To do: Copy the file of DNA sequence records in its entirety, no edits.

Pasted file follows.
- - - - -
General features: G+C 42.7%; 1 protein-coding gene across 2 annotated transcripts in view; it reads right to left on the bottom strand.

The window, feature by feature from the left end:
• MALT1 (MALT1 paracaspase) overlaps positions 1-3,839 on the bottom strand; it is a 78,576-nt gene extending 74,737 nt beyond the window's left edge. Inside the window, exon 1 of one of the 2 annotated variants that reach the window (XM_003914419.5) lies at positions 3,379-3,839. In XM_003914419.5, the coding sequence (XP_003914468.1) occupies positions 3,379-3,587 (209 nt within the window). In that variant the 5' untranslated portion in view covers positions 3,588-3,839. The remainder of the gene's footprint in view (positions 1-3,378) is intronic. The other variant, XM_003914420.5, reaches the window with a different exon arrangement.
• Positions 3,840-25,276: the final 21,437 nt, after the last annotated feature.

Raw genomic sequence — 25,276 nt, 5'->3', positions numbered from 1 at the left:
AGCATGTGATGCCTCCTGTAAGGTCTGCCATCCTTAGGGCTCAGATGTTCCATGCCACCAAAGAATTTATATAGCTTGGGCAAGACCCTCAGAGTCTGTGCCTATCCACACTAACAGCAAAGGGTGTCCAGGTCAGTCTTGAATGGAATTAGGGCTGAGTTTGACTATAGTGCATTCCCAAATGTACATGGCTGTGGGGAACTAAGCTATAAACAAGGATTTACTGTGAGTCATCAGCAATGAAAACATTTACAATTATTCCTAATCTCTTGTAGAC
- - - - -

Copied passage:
General features: G+C 42.7%; 1 protein-coding gene across 2 annotated transcripts in view; it reads right to left on the bottom strand.

The window, feature by feature from the left end:
• MALT1 (MALT1 paracaspase) overlaps positions 1-3,839 on the bottom strand; it is a 78,576-nt gene extending 74,737 nt beyond the window's left edge. Inside the window, exon 1 of one of the 2 annotated variants that reach the window (XM_003914419.5) lies at positions 3,379-3,839. In XM_003914419.5, the coding sequence (XP_003914468.1) occupies positions 3,379-3,587 (209 nt within the window). In that variant the 5' untranslated portion in view covers positions 3,588-3,839. The remainder of the gene's footprint in view (positions 1-3,378) is intronic. The other variant, XM_003914420.5, reaches the window with a different exon arrangement.
• Positions 3,840-25,276: the final 21,437 nt, after the last annotated feature.

Raw genomic sequence — 25,276 nt, 5'->3', positions numbered from 1 at the left:
AGCATGTGATGCCTCCTGTAAGGTCTGCCATCCTTAGGGCTCAGATGTTCCATGCCACCAAAGAATTTATATAGCTTGGGCAAGACCCTCAGAGTCTGTGCCTATCCACACTAACAGCAAAGGGTGTCCAGGTCAGTCTTGAATGGAATTAGGGCTGAGTTTGACTATAGTGCATTCCCAAATGTACATGGCTGTGGGGAACTAAGCTATAAACAAGGATTTACTGTGAGTCATCAGCAATGAAAACATTTACAATTATTCCTAATCTCTTGTAGAC